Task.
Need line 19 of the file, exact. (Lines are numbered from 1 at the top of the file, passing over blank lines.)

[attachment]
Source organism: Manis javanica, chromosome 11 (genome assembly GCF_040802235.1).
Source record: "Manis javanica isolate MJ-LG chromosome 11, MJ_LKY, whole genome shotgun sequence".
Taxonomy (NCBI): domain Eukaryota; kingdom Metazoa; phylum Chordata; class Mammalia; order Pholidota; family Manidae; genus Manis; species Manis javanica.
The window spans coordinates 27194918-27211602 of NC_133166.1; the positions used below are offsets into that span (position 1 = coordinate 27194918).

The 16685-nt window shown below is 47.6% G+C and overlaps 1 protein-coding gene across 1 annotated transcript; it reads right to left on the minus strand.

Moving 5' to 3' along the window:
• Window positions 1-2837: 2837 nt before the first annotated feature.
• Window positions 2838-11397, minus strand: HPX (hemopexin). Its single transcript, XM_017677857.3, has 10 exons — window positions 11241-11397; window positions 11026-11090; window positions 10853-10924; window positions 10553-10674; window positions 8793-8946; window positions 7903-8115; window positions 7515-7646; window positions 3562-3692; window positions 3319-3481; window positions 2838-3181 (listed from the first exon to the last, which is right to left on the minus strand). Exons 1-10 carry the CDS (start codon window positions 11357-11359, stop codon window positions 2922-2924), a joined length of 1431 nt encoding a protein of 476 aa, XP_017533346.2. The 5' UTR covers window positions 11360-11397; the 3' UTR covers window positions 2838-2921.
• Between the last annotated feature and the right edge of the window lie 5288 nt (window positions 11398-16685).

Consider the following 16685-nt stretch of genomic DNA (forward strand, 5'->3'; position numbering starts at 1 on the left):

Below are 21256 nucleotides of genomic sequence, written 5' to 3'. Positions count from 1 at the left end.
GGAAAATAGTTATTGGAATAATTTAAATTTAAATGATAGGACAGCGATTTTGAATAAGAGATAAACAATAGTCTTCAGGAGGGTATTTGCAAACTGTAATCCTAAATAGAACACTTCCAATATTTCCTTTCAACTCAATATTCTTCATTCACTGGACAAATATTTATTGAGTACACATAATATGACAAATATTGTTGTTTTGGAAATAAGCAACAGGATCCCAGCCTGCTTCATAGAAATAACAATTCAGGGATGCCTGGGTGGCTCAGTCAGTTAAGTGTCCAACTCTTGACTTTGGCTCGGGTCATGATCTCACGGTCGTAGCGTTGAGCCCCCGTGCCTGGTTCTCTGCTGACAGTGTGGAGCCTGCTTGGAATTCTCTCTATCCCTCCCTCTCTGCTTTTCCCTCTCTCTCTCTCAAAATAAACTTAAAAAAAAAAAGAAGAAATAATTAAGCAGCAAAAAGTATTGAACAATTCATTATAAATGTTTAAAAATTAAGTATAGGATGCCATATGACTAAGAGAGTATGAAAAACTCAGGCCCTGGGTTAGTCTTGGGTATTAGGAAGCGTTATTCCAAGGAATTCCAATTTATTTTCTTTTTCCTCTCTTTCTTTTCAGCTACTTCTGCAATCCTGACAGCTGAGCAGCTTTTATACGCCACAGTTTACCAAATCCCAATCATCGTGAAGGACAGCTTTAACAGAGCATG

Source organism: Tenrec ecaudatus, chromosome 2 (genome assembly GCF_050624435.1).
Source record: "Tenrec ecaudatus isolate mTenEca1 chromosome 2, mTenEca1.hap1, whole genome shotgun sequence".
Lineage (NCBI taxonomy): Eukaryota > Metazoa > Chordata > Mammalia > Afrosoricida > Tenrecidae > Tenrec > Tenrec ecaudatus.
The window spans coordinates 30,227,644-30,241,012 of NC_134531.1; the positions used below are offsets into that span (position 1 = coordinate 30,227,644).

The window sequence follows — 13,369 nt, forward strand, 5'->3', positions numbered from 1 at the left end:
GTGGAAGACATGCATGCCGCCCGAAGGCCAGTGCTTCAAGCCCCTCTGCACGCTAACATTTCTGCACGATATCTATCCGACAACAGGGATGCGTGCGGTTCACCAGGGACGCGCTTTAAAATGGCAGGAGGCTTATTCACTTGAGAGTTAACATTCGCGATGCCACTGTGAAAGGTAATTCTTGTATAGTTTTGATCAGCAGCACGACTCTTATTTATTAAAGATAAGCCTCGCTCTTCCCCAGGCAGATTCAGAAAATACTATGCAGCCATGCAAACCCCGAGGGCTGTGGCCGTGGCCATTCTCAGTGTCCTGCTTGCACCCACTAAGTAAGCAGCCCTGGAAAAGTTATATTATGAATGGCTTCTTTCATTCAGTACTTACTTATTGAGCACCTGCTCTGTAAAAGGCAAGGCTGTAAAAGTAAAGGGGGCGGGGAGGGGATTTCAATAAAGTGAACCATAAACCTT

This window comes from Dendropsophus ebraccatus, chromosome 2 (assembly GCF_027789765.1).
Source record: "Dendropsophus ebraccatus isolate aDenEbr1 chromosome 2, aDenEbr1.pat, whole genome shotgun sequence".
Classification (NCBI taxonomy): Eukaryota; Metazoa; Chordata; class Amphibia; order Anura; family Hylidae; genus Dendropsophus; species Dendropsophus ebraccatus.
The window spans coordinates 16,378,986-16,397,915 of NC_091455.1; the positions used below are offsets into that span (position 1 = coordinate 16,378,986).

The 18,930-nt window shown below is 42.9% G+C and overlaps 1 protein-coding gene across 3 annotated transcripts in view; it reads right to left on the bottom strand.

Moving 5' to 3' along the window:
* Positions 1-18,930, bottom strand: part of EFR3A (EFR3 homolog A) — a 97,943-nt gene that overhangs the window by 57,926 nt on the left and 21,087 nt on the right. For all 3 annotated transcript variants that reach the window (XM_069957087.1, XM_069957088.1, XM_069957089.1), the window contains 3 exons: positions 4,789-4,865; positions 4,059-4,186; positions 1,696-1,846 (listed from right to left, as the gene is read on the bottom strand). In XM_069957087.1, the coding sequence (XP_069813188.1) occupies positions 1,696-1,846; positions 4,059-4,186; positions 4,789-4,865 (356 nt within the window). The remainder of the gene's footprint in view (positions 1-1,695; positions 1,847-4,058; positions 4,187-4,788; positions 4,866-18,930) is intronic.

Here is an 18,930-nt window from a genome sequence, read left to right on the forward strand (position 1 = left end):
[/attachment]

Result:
This window comes from Dendropsophus ebraccatus, chromosome 2 (assembly GCF_027789765.1).